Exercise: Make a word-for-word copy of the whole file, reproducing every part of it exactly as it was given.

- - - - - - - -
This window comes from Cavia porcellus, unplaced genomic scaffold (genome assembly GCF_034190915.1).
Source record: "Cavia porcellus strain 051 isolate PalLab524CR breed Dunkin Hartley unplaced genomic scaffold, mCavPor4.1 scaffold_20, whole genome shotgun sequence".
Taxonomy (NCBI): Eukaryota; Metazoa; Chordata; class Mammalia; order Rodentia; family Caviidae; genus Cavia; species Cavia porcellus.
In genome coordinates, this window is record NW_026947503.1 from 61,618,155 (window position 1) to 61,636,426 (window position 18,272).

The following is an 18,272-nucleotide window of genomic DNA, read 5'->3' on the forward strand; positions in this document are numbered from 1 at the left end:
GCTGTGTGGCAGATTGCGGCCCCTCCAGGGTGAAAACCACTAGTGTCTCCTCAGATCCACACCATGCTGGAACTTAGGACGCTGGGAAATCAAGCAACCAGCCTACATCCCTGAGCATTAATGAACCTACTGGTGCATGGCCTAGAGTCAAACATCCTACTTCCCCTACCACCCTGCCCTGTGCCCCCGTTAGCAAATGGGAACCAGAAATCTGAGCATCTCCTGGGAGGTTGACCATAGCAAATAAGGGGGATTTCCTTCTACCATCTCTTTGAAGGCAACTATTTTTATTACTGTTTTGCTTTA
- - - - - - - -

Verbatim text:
This window comes from Cavia porcellus, unplaced genomic scaffold (genome assembly GCF_034190915.1).
Source record: "Cavia porcellus strain 051 isolate PalLab524CR breed Dunkin Hartley unplaced genomic scaffold, mCavPor4.1 scaffold_20, whole genome shotgun sequence".
Taxonomy (NCBI): Eukaryota; Metazoa; Chordata; class Mammalia; order Rodentia; family Caviidae; genus Cavia; species Cavia porcellus.
In genome coordinates, this window is record NW_026947503.1 from 61,618,155 (window position 1) to 61,636,426 (window position 18,272).

The following is an 18,272-nucleotide window of genomic DNA, read 5'->3' on the forward strand; positions in this document are numbered from 1 at the left end:
GCTGTGTGGCAGATTGCGGCCCCTCCAGGGTGAAAACCACTAGTGTCTCCTCAGATCCACACCATGCTGGAACTTAGGACGCTGGGAAATCAAGCAACCAGCCTACATCCCTGAGCATTAATGAACCTACTGGTGCATGGCCTAGAGTCAAACATCCTACTTCCCCTACCACCCTGCCCTGTGCCCCCGTTAGCAAATGGGAACCAGAAATCTGAGCATCTCCTGGGAGGTTGACCATAGCAAATAAGGGGGATTTCCTTCTACCATCTCTTTGAAGGCAACTATTTTTATTACTGTTTTGCTTTA